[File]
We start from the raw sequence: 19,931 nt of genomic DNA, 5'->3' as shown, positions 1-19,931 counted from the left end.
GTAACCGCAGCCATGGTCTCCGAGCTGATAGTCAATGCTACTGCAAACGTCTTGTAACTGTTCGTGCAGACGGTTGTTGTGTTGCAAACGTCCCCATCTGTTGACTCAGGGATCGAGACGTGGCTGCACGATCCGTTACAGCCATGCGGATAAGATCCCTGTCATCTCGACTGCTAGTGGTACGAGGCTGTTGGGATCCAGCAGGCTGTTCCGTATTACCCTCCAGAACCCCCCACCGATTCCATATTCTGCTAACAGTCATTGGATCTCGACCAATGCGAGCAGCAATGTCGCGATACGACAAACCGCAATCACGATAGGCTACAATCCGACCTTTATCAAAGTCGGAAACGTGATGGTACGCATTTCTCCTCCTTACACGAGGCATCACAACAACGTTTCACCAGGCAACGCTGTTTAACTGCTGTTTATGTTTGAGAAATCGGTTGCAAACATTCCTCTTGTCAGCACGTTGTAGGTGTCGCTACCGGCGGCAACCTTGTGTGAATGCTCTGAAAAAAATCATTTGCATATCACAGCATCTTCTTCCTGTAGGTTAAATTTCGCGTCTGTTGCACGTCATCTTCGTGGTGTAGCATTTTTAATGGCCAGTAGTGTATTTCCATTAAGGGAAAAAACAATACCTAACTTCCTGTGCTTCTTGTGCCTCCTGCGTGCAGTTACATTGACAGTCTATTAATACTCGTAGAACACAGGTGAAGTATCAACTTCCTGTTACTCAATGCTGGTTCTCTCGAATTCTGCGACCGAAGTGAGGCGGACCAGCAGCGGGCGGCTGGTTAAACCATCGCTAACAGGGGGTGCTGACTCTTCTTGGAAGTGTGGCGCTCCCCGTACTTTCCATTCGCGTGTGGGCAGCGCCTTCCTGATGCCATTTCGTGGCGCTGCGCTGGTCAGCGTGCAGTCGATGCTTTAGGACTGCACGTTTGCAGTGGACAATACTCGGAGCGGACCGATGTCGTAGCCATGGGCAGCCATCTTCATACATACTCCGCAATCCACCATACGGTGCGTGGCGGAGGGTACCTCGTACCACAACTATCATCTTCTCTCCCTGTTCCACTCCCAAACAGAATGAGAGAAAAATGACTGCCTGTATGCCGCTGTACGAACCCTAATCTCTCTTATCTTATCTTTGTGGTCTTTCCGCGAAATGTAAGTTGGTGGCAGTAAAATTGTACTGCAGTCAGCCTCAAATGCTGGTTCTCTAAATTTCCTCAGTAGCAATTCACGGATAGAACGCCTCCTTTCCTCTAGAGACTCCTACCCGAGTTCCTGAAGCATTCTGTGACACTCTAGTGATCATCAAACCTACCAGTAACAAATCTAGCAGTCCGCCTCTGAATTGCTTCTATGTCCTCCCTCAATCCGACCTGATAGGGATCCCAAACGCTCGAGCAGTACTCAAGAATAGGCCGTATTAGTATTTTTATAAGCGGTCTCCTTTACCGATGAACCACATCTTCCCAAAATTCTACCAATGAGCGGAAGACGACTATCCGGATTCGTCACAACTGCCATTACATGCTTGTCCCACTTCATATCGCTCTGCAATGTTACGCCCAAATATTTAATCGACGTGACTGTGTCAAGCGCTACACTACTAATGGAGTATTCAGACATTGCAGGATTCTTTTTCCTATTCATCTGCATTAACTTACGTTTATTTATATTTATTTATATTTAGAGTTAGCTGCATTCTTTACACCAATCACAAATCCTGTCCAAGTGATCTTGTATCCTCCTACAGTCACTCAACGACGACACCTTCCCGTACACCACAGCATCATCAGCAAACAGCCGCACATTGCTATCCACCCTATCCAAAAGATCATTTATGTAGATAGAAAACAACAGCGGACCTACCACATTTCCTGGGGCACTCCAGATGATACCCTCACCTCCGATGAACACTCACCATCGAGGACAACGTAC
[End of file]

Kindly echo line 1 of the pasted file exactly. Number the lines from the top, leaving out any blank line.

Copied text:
We start from the raw sequence: 19,931 nt of genomic DNA, 5'->3' as shown, positions 1-19,931 counted from the left end.